Subject: Re: Free Software and the Fortune 250
From: Frank Hecker <frank@collab.net>
Date: Fri, 07 Jul 2000 15:06:31 +0000

kmself@ix.netcom.com wrote regarding the GPL:
>   2.  Section 2(b):
> 
>           You must cause any work that you distribute or publish, that
>           in whole or in part contains or is derived from the Program
>           or any part thereof, to be licensed as a whole at no charge
>           to all third parties under the terms of this License.
> 
>       The questions are whether this pertains to distribution or
>       licensing, and who third parties are.
> 
>       My read is that "work that you distribute" [must] be
>       licensed...under the terms of this License" -- that 2(b) ties
>       licensing terms to distribution -- IF distribution THEN licensing
>       terms.

That's my interpretation as well FWIW.

>       It does not comply general third-party distribution, but
>       requires that any such distributions, if made, are free of charge
>       to third parties, and under the terms of the GPL.

I presume you mean "does not compel".

>       Third parties, in my reading, are all others not directly
>       referenced by the original author and the "You" of the GPL.

Side comment: It would be nice if the GPL had a more rigorous definition
of "You" than just "each licensee" (as in section 0). This is one thing
I like about the MPL, which has special language clarifying the meaning
of "You" in the case of legal entities (MPL section 1.12).

In this context an MPL-style definition of "You" would make it clear
that for licensing purposes the entire corporation, including
majority-owned subsidiaries, is considered to be the licensee, and thus
making modified versions of the GPLed software available solely within
the corporation and its subsidiaries would not constitute "distribution"
in GPL terms.  (The MPL definition of "You" would also cover contractors
working for the corporation or its subsidiaries; this is a pretty common
situation with major companies, as shown by Microsoft's labor relations
problems.)

>       The alternate read is that, if distributed to one party, the code
>       (and source) must be distributed to all third parties.  This is
>       inconsistent with me read of this section and of commentary by
>       RMS, particularly regarding compulsory submission clauses of
>       licenses such as the Apple Public License 1.1, sections 2.2(a-d),
>       Sun Community Source License JINI Technology Core Platform v.1.0
>       3.1(b), and the Plan 9 Open Source License Agreement
>       (unversioned) section 4.0.  RMS refers to clauses such as these as
>       a "disrespect for privacy" (http://www.fsf.org/philosophy/apsl.html)

I agree with your interpretation in general. However I think Stallman's
statement in the reference you quote covers mainly your point that "[GPL
section] 2(b) ties licensing terms to distribution -- IF distribution
THEN licensing terms". In other words, a licensee may create modified
versions for private use and not distribute such versions (and their
associated changes) to anyone ("use it for your own private purposes,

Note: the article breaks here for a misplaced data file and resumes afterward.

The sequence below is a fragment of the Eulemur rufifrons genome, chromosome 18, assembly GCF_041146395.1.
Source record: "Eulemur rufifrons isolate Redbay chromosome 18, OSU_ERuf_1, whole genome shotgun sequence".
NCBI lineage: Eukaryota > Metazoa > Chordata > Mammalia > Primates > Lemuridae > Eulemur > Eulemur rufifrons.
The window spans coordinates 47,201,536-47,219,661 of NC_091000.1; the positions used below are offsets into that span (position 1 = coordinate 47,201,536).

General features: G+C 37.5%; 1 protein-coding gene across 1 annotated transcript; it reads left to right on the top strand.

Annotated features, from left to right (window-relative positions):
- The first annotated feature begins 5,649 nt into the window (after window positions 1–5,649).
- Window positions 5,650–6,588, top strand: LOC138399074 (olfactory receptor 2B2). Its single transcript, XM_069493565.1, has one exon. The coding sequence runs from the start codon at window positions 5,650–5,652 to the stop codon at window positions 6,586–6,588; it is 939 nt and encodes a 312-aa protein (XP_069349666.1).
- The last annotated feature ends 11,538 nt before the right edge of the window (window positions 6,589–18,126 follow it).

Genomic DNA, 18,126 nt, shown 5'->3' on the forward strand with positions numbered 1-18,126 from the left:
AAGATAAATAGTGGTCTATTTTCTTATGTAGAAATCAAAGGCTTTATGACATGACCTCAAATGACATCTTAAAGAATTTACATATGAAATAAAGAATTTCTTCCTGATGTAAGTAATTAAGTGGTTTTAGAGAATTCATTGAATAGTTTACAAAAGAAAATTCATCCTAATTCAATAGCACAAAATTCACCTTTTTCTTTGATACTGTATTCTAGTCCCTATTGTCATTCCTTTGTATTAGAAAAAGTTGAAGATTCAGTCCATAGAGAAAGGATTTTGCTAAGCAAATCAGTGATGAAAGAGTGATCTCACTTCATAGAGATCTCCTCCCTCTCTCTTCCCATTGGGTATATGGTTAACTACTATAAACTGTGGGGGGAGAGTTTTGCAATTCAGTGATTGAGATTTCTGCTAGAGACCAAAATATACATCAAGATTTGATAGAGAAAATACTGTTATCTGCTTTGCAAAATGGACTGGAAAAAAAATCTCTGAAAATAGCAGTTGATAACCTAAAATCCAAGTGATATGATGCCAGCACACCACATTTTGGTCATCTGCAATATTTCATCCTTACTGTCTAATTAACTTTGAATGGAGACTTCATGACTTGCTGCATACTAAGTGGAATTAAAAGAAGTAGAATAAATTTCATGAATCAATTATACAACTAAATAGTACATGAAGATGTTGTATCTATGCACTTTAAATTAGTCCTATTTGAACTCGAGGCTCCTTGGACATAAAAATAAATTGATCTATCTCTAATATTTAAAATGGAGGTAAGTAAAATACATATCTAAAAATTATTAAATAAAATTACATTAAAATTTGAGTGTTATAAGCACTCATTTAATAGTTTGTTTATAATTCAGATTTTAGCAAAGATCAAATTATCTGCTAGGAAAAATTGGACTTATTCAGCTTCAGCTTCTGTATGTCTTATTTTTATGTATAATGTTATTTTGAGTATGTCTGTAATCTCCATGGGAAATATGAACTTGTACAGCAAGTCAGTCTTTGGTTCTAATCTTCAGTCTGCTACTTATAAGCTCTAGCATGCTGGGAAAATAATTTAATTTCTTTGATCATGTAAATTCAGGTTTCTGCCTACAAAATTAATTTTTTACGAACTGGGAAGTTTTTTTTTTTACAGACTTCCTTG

without publishing your changes", as Stallman puts it), because such
private use does not trigger the GPL requirements in 2(b). 

I think it's a separate issue whether "if distributed to one party, the
code (and source) must be distributed to all third parties", where "one
party" is a particular third party separate from the original licensor
(Opensales in this case, plus any other contributors) and the "You" of
the GPL (the corporation in question). I don't think Stallman's
statement in the reference quoted can be interpreted as saying "yes" or
"no" on this particular issue, and I'd like to see some additional
references specifically addressing the issue of "private distribution",
i.e., distribution of modified versions (and associated source) to a
limited subset of all possible third parties.

(However it's not clear to me that this is actually at issue in this
particular case. It seemed as if the issue were more internal use within
the corporation and its subsidiaries.)

As another data point, in the early draft versions of the MPL there was
a clause that in effect mandated that licensees make modifications to
MPLed code fully publicly available even in cases where no distribution
took place. Some people objected to this, and the final version of the
MPL was changed to clarify that a) the licensing terms mandating
distribution of source changes were triggered only by dsitribution of
modified versions, and b) you have to distribute source changes to
parties to whom you distribute binaries, but you have no explicit
obligation to distribute such changes to people to whom you have not
distributed binaries. (See MPL section 3.2.)

For more on the original objections to the MPL draft language, see the
following articles and responses to them:

news://news.mozilla.org/34FEFD68.6050%40inmet.com
news://news.mozilla.org/199803052314.PAA06533%40alumni.caltech.edu
news://news.mozilla.org/xzqsoowcpqi.fsf%40dali.uni-paderborn.de

Frank
-- 
Frank Hecker            work: http://www.collab.net/
frank@collab.net        home: http://www.hecker.org/